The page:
Once you’ve found the right home for you, you’ll have to hand over details of the property such as a property assessment and proof of current ownership from the Land Register. You’ll also have to prove your ability to service the mortgage, by showing your payslips or evidence of your net worth.
The amount of deposit you’re asked for will vary depending on the mortgage deal you choose. It’s normal to pay at least 20% up front, but some expats are asked to pay more (up to 40%) because they’re considered to be more risky than local buyers. What matters most is whether or not you’re an official resident of Germany, as banks tend to offer larger mortgages to those who have resident status.
If you’re not yet in Germany, you might have to pay your deposit from abroad. It can be hard to open a German bank account without actually being in the country, so this might mean making an international money transfer to cover the deposit amount. If you’re transferring a large amount of money across currencies, it’s important you get the best deal available.
One smart option is to send money online with Wise. You'll cut on the fees charged by the banks, avoiding hidden mark-ups and Swift fees from intermediary banks.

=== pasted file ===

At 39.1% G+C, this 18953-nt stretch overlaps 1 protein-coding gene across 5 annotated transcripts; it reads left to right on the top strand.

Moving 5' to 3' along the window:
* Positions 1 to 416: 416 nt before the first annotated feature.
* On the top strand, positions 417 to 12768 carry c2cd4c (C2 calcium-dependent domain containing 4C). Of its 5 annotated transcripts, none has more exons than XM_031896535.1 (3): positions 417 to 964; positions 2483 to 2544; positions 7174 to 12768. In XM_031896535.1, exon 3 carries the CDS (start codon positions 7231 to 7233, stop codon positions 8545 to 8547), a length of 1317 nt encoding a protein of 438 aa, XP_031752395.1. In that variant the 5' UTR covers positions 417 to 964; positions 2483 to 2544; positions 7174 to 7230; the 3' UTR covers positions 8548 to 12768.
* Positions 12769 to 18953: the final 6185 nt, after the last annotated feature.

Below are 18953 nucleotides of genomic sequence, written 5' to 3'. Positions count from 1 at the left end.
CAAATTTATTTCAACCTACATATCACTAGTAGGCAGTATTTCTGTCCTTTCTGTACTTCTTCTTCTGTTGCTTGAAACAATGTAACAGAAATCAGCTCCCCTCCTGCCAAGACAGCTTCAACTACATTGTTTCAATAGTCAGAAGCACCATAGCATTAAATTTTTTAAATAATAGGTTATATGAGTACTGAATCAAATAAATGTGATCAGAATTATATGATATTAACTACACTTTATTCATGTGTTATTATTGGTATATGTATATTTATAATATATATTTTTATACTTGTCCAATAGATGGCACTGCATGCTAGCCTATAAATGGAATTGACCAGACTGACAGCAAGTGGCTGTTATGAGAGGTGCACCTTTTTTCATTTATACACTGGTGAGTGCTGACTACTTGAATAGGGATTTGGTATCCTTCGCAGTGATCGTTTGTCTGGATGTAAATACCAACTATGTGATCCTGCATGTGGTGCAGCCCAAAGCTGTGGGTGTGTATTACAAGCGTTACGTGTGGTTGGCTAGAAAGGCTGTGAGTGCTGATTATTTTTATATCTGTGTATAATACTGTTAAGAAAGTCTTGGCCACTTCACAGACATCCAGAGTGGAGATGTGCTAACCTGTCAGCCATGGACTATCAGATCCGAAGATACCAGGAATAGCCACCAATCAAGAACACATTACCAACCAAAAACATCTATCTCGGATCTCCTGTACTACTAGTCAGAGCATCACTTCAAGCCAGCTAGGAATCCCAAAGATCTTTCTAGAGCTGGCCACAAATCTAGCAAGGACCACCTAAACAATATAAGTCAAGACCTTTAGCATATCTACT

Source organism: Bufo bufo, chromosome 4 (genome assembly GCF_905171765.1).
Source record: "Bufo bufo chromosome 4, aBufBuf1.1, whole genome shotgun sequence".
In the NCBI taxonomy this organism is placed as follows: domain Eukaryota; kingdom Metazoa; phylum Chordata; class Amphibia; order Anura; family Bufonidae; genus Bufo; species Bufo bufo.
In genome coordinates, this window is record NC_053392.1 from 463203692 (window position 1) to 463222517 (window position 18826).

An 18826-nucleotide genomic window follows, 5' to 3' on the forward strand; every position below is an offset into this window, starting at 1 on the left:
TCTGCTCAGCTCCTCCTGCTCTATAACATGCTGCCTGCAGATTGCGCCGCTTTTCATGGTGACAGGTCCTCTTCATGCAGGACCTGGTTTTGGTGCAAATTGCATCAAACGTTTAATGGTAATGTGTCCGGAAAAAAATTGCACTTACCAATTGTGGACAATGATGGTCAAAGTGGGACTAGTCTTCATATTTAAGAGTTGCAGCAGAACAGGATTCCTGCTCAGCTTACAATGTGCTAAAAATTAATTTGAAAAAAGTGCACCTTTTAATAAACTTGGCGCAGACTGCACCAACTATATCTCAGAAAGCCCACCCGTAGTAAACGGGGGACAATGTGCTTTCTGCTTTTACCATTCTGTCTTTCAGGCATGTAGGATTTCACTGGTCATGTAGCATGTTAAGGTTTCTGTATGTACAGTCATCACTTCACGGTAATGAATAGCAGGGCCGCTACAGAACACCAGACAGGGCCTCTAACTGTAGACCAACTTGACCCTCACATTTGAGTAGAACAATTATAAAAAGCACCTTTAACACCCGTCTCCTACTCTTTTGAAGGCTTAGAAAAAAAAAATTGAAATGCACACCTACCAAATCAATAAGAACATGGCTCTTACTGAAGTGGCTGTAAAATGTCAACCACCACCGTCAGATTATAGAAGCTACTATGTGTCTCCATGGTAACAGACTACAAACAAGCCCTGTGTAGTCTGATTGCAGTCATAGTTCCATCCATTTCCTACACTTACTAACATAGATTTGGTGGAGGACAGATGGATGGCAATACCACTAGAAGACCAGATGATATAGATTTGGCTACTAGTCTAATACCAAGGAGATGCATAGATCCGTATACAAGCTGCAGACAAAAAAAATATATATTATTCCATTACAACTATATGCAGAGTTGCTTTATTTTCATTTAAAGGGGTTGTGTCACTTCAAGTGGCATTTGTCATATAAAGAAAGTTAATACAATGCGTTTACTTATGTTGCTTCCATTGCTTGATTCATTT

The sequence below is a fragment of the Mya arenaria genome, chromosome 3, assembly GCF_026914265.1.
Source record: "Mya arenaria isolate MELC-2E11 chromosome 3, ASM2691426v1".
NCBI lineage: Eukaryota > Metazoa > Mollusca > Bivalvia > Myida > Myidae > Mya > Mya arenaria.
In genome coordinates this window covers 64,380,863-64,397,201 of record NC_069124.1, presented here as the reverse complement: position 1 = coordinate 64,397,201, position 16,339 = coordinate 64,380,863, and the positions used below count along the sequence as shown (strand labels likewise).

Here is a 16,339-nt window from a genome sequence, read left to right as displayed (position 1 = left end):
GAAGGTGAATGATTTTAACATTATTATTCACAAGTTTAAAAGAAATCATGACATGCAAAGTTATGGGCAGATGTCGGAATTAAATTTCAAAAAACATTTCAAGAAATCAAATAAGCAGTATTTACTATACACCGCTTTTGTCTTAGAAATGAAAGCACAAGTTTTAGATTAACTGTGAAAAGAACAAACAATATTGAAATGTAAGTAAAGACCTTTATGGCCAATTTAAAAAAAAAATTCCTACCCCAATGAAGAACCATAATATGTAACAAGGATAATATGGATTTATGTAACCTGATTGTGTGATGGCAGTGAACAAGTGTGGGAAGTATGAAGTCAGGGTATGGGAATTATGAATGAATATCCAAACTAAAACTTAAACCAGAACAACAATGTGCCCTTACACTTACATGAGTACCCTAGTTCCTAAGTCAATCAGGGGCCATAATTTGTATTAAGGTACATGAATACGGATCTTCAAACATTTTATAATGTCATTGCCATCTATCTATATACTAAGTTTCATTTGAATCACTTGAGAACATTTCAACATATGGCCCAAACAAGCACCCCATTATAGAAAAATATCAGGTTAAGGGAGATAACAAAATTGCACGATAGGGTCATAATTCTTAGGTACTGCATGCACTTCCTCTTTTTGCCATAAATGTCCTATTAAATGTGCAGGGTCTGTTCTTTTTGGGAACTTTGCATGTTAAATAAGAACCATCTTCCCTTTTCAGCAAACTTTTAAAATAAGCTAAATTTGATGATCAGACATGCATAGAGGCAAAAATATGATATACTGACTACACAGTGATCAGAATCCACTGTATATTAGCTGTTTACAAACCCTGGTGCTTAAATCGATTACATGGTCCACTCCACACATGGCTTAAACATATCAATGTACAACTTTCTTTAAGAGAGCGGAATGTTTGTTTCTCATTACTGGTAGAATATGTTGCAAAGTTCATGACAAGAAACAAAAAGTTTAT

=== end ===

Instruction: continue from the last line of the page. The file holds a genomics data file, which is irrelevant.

Another idea is to get a free Multi-currency account with Wise. With this, you can hold 15 different currencies all in one account (including GBP, USD and EUR). It’s like having a local bank account which you can use to pay like a local, wherever you need it. And if you need to, you only pay a small flat charge to transfer cash from one currency to another, and gives you the real exchange rate - the one you find on Google.
Once you add up all of the fees you’ll have to pay as a buyer, you can expect to add around 10% of the property price onto your bill. Fees and taxes include:
- Property sale tax ( Grunderwerbsteuer ): In the region of 3.5–6.5%
- Notary fees: Usually 1.2–1.5% depending on the circumstance
- Registration fees: Normally 0.8–1.2%
- Estate agents fees: If you agree to share these with the seller, you’ll need to pay these. Typically they’ll be 1.5 - 3% (but can go up to a huge 6%) of the purchase price, plus VAT at 19 percent
Buying a property is a big - and exciting - step, but navigating the system in a new country can be a challenge. Luckily, buying your dream home in Germany should be fairly straight forward if you follow these steps, and find the right local help if you need it.
Good luck with finding, buying and settling into your new home in Germany.
This publication is provided for general information purposes only and is not intended to cover every aspect of the topics with which it deals. It is not intended to amount to advice on which you should rely. You must obtain professional or specialist advice before taking, or refraining from, any action on the basis of the content in this publication. The information in this publication does not constitute legal, tax or other professional advice from TransferWise Limited or its affiliates. Prior results do not guarantee a similar outcome. We make no representations, warranties or guarantees, whether express or implied, that the content in the publication is accurate, complete or up to date.